Richard Meier
2011
poem

Invitation to the Voyage

Child, Sister, think how sweet to go out there and live together! To love at leisure, love and die in that land that resembles you! For me, damp suns in disturbed skies share mysterious charms with your treacherous eyes as they shine through tears.

     There, there’s only order, beauty: abundant, calm, voluptuous.

     Gleaming furniture, polished by years passing, would ornament our bedroom; rarest flowers, their odors vaguely mixed with amber; rich ceilings; deep mirrors; an Oriental splendor—everything there would address our souls, privately, in their sweet native tongue.

     There, there’s only order, beauty: abundant, calm, voluptuous.

     See on these canals those sleeping boats whose mood is vagabond; it’s to satisfy your least desire that they come from the world’s end. —Setting suns reclothe fields, the canals, the whole town, in hyacinth and gold; the world falling asleep in a warm light.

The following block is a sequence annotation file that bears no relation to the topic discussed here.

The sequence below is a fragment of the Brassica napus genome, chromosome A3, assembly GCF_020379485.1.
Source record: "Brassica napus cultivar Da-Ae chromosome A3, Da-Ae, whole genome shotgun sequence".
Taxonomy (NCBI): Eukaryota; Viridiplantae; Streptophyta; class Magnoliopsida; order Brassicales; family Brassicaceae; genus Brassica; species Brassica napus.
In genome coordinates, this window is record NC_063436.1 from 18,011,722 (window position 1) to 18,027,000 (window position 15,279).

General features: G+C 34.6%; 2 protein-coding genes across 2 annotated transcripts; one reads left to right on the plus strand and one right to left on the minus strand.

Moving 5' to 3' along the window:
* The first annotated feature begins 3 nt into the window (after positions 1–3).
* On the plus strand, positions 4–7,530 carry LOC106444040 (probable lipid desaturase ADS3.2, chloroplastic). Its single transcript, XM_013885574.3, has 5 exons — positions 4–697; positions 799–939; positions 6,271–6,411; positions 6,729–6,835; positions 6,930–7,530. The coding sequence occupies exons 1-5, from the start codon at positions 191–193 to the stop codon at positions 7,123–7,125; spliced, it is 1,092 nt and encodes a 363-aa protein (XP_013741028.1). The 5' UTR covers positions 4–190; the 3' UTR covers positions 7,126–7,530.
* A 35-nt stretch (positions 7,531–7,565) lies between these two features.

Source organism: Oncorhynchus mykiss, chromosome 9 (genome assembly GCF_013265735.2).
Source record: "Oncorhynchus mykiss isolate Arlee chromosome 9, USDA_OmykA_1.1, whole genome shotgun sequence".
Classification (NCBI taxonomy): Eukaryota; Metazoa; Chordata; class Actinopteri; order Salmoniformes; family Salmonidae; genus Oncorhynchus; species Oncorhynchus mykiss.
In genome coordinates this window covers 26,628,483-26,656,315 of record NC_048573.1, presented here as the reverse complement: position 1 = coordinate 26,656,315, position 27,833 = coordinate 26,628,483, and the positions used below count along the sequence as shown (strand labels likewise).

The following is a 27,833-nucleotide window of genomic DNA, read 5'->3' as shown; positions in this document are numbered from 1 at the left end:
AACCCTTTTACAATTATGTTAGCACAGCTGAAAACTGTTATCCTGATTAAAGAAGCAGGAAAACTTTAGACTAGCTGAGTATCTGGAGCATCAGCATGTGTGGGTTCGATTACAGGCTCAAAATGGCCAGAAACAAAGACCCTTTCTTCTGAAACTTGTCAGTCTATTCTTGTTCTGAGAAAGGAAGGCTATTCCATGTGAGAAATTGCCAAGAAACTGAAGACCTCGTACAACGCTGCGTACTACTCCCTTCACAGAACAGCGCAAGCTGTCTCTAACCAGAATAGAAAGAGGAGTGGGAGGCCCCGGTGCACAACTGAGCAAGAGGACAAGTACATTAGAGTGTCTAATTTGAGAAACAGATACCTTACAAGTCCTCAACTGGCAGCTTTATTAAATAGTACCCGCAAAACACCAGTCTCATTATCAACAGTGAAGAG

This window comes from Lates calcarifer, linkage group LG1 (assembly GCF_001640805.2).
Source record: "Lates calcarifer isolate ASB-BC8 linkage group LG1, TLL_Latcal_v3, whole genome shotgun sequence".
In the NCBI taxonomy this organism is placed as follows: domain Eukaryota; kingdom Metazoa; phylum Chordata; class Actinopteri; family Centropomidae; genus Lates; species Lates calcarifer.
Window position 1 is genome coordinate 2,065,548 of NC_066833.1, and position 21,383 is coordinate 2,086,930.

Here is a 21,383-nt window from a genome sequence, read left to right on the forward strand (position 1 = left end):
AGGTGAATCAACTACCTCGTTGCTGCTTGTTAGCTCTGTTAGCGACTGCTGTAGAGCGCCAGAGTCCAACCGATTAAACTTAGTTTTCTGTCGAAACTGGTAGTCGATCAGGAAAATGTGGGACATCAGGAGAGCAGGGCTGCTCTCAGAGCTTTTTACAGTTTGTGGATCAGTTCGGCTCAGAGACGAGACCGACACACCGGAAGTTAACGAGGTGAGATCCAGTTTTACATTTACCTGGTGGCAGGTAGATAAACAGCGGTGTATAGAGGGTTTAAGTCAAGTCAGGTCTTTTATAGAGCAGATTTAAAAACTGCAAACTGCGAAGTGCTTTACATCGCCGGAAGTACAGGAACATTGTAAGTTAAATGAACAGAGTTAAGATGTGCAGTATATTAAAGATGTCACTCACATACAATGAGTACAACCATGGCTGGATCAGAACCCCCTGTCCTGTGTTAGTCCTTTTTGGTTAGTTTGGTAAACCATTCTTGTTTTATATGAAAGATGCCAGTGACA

There, there’s only order, beauty: abundant, calm, voluptuous.

Charles Baudelaire
2006
poem

The List of Famous Hats

Napoleon's hat is an obvious choice I guess to list as a famous hat, but that's not the hat I have in mind. That was his hat for show. I am thinking of his private bathing cap, which in all honesty wasn't much different than the one any jerk might buy at a corner drugstore now, except for two minor eccentricities. The first one isn't even funny: Simply it was a white rubber bathing cap, but too small. Napoleon led such a hectic life ever since his childhood, even farther back than that, that he never had a chance to buy a new bathing cap and still as a grown-up--well, he didn't really grow that much, but his head did: He was a pinhead at birth, and he used, until his death really, the same little tiny bathing cap that he was born in, and this meant that later it was very painful to him and gave him many headaches, as if he needed more. So, he had to vaseline his skull like crazy to even get the thing on. The second eccentricity was that it was a tricorn bathing cap. Scholars like to make a lot out of this, and it would be easy to do. My theory is simple-minded to be sure: that beneath his public head there was another head and it was a pyramid or something.

James Tate
1986